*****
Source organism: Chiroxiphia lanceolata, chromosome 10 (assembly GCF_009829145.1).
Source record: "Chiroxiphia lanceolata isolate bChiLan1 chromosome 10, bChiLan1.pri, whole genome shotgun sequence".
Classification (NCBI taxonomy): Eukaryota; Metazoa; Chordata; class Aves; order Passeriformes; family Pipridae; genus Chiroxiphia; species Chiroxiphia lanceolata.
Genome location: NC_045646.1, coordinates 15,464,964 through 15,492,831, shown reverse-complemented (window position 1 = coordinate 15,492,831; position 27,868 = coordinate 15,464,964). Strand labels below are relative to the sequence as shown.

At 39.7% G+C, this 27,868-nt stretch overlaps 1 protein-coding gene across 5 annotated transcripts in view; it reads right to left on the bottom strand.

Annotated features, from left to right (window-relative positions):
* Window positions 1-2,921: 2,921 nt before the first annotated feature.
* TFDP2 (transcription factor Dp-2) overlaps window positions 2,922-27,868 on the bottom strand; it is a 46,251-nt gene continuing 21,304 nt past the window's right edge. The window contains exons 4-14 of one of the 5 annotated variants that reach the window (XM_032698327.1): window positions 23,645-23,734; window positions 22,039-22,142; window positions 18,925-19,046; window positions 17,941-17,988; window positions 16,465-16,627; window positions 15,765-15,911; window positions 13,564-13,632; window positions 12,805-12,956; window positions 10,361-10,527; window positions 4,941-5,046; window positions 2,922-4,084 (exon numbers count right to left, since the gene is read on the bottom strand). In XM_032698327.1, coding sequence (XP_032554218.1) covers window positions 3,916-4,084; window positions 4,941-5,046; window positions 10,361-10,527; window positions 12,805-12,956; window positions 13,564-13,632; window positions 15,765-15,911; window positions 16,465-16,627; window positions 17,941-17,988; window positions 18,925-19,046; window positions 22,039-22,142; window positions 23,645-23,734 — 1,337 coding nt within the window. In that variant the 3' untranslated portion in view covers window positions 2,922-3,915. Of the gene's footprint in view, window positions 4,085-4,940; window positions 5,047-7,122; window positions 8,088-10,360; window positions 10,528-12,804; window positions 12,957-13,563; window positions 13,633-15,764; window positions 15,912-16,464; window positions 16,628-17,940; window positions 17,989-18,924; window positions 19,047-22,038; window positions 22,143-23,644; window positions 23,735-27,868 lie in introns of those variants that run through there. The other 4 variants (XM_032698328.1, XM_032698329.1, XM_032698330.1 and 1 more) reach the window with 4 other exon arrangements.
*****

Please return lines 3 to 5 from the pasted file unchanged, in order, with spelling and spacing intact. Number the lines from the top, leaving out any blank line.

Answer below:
Classification (NCBI taxonomy): Eukaryota; Metazoa; Chordata; class Aves; order Passeriformes; family Pipridae; genus Chiroxiphia; species Chiroxiphia lanceolata.
Genome location: NC_045646.1, coordinates 15,464,964 through 15,492,831, shown reverse-complemented (window position 1 = coordinate 15,492,831; position 27,868 = coordinate 15,464,964). Strand labels below are relative to the sequence as shown.

At 39.7% G+C, this 27,868-nt stretch overlaps 1 protein-coding gene across 5 annotated transcripts in view; it reads right to left on the bottom strand.